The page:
About Robert Ornstein
One of the world’s foremost experts on the brain and author of more than 20 books, psychologist Robert Ornstein is perhaps best known for his pioneering research on the bilateral specialization of the brain, which has given us the terms “right brain” and “left brain.” His books have sold over six million copies worldwide, been used in 20,000 university classes, and been translated into dozens of languages. His previous two groundbreaking books The Psychology of Consciousness and The Evolution of Consciousness introduced the two modes of consciousness and a critical understanding how the brain evolved to suit conditions millions of years ago. To meet the challenges of the 21st century, Ornstein emphasized that “conscious evolution” was necessary. He was able to integrate key insights about human nature from traditional cultures into the framework of modern psychology. He was also a frontrunner in the now ubiquitous understanding of the role of mind in health.
He received his PhD in psychology from Stanford (1968) where his doctoral thesis won the American Institutes for Research Creative Talent Award. He was an NIMH pre and postdoctoral fellow and the recipient of multiple awards including UNESCO and UNICEF’s “Best Contribution to Psychology” and the American Psychological Foundation Media award for “increasing the public understanding of psychology.” He taught at Stanford, Harvard, and UCSF.
Though he trained as a psychologist, no single discipline could restrain his inquiring and creative mind. He fearlessly explored and integrated anthropology, brain science, religious studies, genetics, medical science, and much more. His singular gift was the ability to absorb massive amounts of information, think across broad disciplines, synthesize the disparate findings, and write with amazing clarity.
His early research included investigations into how we experience time and the illusory nature of our perceptions of the “real world.” He ultimately came to depict the mind not as a unified whole, but as a composition of multiple processing systems. He continually stressed the need for humankind to understand and move beyond these limited systems to respond to the challenges of the modern world, and dedicated his life’s work to bringing this scientific understanding to the general public and to inspire future generations of academic researchers.
He founded and guided the 1970s award winning journal Human Nature, and in 1969 he established the Institute for the Study of Human Knowledge (ISHK) which he headed until his death in 2018. In the 50 years under his direction, ISHK’s education and publishing programs connected with thousands of professionals and the public at large, contributing to important shifts in public attitudes and policies. In 1989, he was one of a group of distinguished US and Soviet leaders invited to participate in Greenhouse/Glasnost: The Sundance Symposium on Global Climate Change, convened by Robert Redford’s Institute for Resource Management. The summit was one of the first major efforts to expand awareness of the crisis from the experts to the public realm. His essay “Why We Don’t Listen” was included in the resulting book, Greenhouse Glasnost: The Crisis of Global Warming.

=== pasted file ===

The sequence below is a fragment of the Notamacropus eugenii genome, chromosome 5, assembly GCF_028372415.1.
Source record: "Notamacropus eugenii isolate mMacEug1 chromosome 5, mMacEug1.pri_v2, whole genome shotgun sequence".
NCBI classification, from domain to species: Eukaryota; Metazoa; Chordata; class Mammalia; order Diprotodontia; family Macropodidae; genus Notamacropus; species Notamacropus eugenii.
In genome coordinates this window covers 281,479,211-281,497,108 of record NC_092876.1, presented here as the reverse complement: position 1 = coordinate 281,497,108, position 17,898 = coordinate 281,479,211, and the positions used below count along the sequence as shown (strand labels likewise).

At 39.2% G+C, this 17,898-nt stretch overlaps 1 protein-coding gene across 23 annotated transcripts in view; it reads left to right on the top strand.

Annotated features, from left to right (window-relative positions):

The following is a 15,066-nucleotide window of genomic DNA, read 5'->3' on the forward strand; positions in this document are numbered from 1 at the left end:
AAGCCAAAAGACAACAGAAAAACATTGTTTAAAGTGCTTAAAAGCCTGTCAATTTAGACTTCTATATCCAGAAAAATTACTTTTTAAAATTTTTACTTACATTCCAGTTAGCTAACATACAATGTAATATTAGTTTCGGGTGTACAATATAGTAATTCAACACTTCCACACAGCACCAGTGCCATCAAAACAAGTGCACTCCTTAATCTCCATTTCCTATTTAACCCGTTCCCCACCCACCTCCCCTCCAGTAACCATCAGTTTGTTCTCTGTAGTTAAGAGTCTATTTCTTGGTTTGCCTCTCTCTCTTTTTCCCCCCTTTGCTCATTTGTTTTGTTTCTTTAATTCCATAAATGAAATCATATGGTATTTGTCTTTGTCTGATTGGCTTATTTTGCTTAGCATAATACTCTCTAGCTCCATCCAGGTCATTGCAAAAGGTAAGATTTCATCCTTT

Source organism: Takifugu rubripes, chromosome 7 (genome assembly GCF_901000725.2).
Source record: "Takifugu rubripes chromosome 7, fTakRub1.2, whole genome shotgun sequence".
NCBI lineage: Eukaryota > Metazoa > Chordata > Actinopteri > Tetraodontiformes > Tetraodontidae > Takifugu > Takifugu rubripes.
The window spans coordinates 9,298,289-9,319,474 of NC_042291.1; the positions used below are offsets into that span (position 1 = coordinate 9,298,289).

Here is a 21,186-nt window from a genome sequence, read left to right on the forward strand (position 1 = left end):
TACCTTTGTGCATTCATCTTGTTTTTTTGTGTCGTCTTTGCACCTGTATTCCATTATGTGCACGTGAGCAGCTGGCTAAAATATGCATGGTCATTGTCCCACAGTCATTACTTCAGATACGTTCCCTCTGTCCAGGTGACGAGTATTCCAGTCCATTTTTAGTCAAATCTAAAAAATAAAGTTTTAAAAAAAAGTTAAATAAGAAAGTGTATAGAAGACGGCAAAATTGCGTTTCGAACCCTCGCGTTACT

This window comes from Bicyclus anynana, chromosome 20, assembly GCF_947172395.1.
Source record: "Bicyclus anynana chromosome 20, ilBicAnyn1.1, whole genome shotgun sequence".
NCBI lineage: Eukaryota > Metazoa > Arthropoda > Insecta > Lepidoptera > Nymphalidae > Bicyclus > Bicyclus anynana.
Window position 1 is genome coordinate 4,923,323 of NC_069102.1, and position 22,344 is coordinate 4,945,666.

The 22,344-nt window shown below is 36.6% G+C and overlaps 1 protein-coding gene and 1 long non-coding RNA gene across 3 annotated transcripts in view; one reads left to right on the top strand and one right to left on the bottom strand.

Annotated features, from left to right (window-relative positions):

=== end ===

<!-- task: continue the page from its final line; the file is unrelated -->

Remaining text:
ISHK’s ongoing multi-media project The Human Journey, established under his direction, continues to update and record what we are learning about the evolution of human consciousness, how it both creates and offers hope for solving the unprecedented challenges we face today.
A true multi-disciplinarian, Ornstein counted among his collaborators a remarkable roster of leading thinkers and pioneers in their fields: Doris Lessing, Jonas Salk, Idries Shah, Rene Dubos, Paul Ehrlich, James Burke, Edward T. Hall, Hans Selye, William Dement, Philip Zimbardo, Paul Ekman, and many others.
No ivory-tower theorist, Dr. Ornstein carefully chose his areas of endeavor for their overall usefulness to humanity, from a perspective best described as “big-picture.” Coupled with this practicality was a fundamental optimism, a sense that we human beings can, in fact, improve our lot – provided we take a clear-eyed look at our real situation and avoid the pitfalls of complacency, wishful thinking and facile assumptions. His optimism was rooted in real possibilities rather than pie-in-the-sky idealism and was tempered by a tough-mindedness and scientific rigor that have earned him the respect and admiration of his peers as well as those from many other professions.
His final book, God 4.0: On the Nature of Higher Consciousness and the Experience Called God, co-authored with his wife Sally M. Ornstein and published posthumously, offers a fresh understanding of how the brain can produce a transcendent shift in consciousness that some have called “seeing God.” The book points toward a new unity of science and spirituality concerning a reality that people have sought forever. This higher consciousness is not something “out there,” but a quiescent facility in the brain that we can develop. Once unlocked it allows us to see and use vital connections that can help us unite around a common higher perspective.